Naoya Inoue was today crowned undisputed bantamweight champion of the world, after an 11th round TKO victory over Paul Butler to add the Liverpudlian’s WBO strap to his WBC, IBF and WBA titles.
Inoue dominated proceedings from the opening bell in his native Japan, constantly throwing power punches on the front foot as Butler seemed content to simply try and survive.
However, this was not an unexpected dynamic for the fight to take and the Brit showed a solid defence and maintained his composure well whenever backed up by Inoue.
‘The Monster’ began to cut a frustrated figure as the contest went into its second half, attempting to goad Butler into letting his own offence go and even putting his hands behind his back à la Roy Jones Jr.
Butler, however, would not be sucked in and remained committed to his safety first approach. This was much to the dismay of some observers, none more so than ESPN’s Tim Bradley who described the contest as resembling a sparring session.
Inoue’s frustration eventually was channelled into more effective offensive output – with a predictably destructive result.
Bayed on by the adoring Tokyo crowd, the pound for pound star backed Butler into a corner and landed a sickening right hand to the body, before immediately following up with an 11 punch flurry that proved all too much for the wounded Butler.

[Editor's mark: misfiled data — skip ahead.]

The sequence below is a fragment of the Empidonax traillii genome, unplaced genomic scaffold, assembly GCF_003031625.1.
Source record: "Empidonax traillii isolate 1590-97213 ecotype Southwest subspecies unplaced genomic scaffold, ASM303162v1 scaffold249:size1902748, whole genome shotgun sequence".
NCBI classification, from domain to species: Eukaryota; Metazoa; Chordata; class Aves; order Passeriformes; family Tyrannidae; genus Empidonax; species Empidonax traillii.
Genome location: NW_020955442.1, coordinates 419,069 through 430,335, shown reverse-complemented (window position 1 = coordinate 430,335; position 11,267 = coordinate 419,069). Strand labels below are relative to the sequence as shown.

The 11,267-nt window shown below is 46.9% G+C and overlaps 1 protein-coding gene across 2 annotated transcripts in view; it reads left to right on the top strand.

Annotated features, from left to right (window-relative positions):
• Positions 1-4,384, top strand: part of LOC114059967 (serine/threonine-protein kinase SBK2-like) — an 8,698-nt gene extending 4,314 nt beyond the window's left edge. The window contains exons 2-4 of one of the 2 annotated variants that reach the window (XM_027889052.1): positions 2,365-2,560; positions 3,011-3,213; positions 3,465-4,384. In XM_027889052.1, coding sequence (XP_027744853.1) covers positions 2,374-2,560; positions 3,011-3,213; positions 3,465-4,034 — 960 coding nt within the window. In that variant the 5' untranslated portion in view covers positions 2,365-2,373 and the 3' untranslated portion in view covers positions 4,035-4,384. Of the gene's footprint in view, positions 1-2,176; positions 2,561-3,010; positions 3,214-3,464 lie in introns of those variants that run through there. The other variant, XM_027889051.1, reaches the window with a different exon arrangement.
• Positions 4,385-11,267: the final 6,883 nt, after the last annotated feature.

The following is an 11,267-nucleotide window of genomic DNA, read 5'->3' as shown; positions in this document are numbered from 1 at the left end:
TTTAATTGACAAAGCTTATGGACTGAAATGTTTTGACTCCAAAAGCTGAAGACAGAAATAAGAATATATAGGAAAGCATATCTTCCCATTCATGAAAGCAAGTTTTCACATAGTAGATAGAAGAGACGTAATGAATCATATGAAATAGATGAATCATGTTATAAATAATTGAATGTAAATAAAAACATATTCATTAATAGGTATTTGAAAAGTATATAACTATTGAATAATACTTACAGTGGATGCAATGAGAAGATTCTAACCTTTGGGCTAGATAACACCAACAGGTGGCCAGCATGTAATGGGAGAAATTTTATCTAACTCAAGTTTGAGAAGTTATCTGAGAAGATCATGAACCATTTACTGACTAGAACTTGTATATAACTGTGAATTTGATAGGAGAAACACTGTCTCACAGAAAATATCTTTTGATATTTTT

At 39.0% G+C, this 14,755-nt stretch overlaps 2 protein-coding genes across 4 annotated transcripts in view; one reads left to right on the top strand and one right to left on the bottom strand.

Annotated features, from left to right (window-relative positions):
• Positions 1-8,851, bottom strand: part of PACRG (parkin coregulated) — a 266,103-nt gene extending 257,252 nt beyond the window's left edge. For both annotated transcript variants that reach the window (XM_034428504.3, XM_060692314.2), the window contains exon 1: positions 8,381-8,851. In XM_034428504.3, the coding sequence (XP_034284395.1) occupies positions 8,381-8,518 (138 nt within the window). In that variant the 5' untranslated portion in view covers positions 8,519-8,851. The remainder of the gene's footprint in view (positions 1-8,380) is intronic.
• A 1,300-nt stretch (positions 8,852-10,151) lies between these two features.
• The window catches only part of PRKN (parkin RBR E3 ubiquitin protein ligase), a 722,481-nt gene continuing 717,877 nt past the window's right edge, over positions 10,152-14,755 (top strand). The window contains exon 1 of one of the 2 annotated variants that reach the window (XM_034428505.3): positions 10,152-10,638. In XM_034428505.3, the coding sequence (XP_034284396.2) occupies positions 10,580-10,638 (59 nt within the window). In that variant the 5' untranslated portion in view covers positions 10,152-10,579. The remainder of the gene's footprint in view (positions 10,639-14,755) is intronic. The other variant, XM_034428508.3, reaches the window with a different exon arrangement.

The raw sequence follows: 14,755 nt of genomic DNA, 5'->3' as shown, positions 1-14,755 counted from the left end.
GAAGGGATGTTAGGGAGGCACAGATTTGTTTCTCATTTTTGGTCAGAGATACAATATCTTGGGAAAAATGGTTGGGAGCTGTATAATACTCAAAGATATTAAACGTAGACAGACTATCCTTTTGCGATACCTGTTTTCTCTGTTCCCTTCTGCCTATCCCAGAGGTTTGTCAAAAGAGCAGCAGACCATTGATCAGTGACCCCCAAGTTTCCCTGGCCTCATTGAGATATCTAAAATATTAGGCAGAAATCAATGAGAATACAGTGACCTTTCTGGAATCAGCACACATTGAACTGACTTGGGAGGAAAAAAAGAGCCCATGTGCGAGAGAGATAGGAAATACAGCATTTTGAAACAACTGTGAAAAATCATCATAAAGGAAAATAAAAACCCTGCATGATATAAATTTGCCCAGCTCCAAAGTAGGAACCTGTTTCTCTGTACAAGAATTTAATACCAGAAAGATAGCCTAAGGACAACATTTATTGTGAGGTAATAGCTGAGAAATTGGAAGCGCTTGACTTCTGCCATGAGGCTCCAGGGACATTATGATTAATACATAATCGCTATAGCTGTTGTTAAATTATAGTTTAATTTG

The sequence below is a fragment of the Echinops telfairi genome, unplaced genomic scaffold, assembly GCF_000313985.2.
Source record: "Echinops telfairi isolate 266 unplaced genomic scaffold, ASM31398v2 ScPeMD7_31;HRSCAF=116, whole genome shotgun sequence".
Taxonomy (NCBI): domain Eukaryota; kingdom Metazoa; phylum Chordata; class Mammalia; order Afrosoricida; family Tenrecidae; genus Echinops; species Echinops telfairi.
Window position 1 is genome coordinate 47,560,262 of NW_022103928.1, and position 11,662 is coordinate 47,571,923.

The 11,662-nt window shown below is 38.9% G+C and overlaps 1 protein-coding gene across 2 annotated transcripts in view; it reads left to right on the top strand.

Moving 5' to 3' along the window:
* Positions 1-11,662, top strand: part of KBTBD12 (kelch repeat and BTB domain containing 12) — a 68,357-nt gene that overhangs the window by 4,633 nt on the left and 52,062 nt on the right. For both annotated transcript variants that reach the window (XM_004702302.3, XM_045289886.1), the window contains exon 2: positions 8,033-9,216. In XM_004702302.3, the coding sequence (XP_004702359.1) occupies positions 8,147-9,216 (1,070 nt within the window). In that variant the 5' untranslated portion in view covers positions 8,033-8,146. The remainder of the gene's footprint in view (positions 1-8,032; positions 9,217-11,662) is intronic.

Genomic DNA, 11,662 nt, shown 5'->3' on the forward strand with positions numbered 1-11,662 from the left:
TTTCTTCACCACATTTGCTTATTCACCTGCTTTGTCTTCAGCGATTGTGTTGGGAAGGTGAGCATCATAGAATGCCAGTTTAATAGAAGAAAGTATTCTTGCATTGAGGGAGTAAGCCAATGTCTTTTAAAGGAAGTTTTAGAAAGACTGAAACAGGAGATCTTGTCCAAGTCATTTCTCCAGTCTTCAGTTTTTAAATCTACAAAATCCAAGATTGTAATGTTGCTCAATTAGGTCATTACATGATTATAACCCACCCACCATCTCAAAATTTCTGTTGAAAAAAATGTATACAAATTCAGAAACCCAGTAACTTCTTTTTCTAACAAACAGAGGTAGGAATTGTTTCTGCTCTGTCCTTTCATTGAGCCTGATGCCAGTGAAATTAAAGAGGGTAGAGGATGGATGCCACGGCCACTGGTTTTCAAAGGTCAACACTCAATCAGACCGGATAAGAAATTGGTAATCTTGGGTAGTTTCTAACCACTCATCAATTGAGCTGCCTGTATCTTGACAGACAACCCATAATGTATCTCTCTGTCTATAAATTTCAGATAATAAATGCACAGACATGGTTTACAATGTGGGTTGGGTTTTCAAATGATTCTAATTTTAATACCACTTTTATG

On the floor and the fight visibly beaten out of him, ‘The Baby Faced Assassin’ realised his race was run and did not attempt to beat referee Bence Kovac’s count.
— IFL TV (@IFLTV) December 13, 2022
With a full set now under his belt at 118lbs, it’s on to pastures new for Inoue. A move up in weight seems inevitable, and a fight with unified super bantamweight world champion Stephen Fulton has long been heralded by hardcore fans as one of the best to made in the sport.
Inoue would be giving up a considerable size advantage against any 122lber, having started his professional career a remarkable four weight classes below. Still, it would take a brave gambler to bet against the 29 year old phenom on current form.